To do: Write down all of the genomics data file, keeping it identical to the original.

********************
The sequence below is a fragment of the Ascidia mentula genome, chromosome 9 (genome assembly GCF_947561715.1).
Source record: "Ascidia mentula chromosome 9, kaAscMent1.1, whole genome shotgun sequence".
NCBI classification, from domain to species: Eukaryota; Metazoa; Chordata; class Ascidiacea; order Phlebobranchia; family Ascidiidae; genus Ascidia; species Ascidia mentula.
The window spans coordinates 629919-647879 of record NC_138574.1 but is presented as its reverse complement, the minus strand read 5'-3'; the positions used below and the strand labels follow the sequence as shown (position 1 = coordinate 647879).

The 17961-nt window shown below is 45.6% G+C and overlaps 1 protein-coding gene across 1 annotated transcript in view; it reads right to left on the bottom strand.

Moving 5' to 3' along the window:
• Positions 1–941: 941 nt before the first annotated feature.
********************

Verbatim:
The sequence below is a fragment of the Ascidia mentula genome, chromosome 9 (genome assembly GCF_947561715.1).
Source record: "Ascidia mentula chromosome 9, kaAscMent1.1, whole genome shotgun sequence".
NCBI classification, from domain to species: Eukaryota; Metazoa; Chordata; class Ascidiacea; order Phlebobranchia; family Ascidiidae; genus Ascidia; species Ascidia mentula.
The window spans coordinates 629919-647879 of record NC_138574.1 but is presented as its reverse complement, the minus strand read 5'-3'; the positions used below and the strand labels follow the sequence as shown (position 1 = coordinate 647879).

The 17961-nt window shown below is 45.6% G+C and overlaps 1 protein-coding gene across 1 annotated transcript in view; it reads right to left on the bottom strand.

Moving 5' to 3' along the window:
• Positions 1–941: 941 nt before the first annotated feature.